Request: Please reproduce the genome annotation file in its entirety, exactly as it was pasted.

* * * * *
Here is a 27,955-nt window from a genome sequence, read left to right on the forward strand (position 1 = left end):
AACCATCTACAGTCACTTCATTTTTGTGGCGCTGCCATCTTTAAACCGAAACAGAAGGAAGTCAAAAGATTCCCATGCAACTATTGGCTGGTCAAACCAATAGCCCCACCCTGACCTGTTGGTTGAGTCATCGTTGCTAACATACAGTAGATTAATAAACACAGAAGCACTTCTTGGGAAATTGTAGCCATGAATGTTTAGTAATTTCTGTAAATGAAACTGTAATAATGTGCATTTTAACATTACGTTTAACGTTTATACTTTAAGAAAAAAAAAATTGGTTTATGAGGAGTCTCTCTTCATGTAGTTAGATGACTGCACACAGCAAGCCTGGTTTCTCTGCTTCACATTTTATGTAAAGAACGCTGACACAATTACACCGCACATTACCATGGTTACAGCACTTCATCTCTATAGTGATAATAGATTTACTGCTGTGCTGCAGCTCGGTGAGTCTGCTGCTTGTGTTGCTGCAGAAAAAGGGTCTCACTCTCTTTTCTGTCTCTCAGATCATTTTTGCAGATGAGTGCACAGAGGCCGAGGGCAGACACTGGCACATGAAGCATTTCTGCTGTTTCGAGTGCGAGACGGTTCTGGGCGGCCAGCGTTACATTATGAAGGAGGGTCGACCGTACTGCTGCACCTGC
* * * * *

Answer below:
Here is a 27,955-nt window from a genome sequence, read left to right on the forward strand (position 1 = left end):
AACCATCTACAGTCACTTCATTTTTGTGGCGCTGCCATCTTTAAACCGAAACAGAAGGAAGTCAAAAGATTCCCATGCAACTATTGGCTGGTCAAACCAATAGCCCCACCCTGACCTGTTGGTTGAGTCATCGTTGCTAACATACAGTAGATTAATAAACACAGAAGCACTTCTTGGGAAATTGTAGCCATGAATGTTTAGTAATTTCTGTAAATGAAACTGTAATAATGTGCATTTTAACATTACGTTTAACGTTTATACTTTAAGAAAAAAAAAATTGGTTTATGAGGAGTCTCTCTTCATGTAGTTAGATGACTGCACACAGCAAGCCTGGTTTCTCTGCTTCACATTTTATGTAAAGAACGCTGACACAATTACACCGCACATTACCATGGTTACAGCACTTCATCTCTATAGTGATAATAGATTTACTGCTGTGCTGCAGCTCGGTGAGTCTGCTGCTTGTGTTGCTGCAGAAAAAGGGTCTCACTCTCTTTTCTGTCTCTCAGATCATTTTTGCAGATGAGTGCACAGAGGCCGAGGGCAGACACTGGCACATGAAGCATTTCTGCTGTTTCGAGTGCGAGACGGTTCTGGGCGGCCAGCGTTACATTATGAAGGAGGGTCGACCGTACTGCTGCACCTGC